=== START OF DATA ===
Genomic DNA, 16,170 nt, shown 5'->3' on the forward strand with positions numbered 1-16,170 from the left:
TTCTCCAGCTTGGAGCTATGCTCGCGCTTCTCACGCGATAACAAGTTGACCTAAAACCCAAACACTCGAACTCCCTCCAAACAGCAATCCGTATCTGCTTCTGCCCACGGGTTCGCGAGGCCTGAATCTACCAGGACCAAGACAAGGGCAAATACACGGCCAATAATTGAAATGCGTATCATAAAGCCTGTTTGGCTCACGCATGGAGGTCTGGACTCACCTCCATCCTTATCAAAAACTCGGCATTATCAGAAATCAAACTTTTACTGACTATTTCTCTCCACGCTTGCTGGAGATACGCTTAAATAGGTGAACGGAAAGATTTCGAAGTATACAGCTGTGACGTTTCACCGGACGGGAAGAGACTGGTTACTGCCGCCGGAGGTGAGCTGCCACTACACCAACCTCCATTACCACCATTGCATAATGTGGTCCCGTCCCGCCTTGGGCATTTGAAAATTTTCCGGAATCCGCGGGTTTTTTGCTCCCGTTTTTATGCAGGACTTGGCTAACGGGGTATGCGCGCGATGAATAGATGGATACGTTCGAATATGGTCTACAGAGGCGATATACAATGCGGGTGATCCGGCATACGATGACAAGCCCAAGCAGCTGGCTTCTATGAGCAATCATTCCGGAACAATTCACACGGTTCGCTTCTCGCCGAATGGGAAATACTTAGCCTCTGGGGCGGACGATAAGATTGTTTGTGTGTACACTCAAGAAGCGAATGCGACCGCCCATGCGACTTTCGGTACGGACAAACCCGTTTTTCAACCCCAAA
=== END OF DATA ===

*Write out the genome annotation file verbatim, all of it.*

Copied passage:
Genomic DNA, 16,170 nt, shown 5'->3' on the forward strand with positions numbered 1-16,170 from the left:
TTCTCCAGCTTGGAGCTATGCTCGCGCTTCTCACGCGATAACAAGTTGACCTAAAACCCAAACACTCGAACTCCCTCCAAACAGCAATCCGTATCTGCTTCTGCCCACGGGTTCGCGAGGCCTGAATCTACCAGGACCAAGACAAGGGCAAATACACGGCCAATAATTGAAATGCGTATCATAAAGCCTGTTTGGCTCACGCATGGAGGTCTGGACTCACCTCCATCCTTATCAAAAACTCGGCATTATCAGAAATCAAACTTTTACTGACTATTTCTCTCCACGCTTGCTGGAGATACGCTTAAATAGGTGAACGGAAAGATTTCGAAGTATACAGCTGTGACGTTTCACCGGACGGGAAGAGACTGGTTACTGCCGCCGGAGGTGAGCTGCCACTACACCAACCTCCATTACCACCATTGCATAATGTGGTCCCGTCCCGCCTTGGGCATTTGAAAATTTTCCGGAATCCGCGGGTTTTTTGCTCCCGTTTTTATGCAGGACTTGGCTAACGGGGTATGCGCGCGATGAATAGATGGATACGTTCGAATATGGTCTACAGAGGCGATATACAATGCGGGTGATCCGGCATACGATGACAAGCCCAAGCAGCTGGCTTCTATGAGCAATCATTCCGGAACAATTCACACGGTTCGCTTCTCGCCGAATGGGAAATACTTAGCCTCTGGGGCGGACGATAAGATTGTTTGTGTGTACACTCAAGAAGCGAATGCGACCGCCCATGCGACTTTCGGTACGGACAAACCCGTTTTTCAACCCCAAA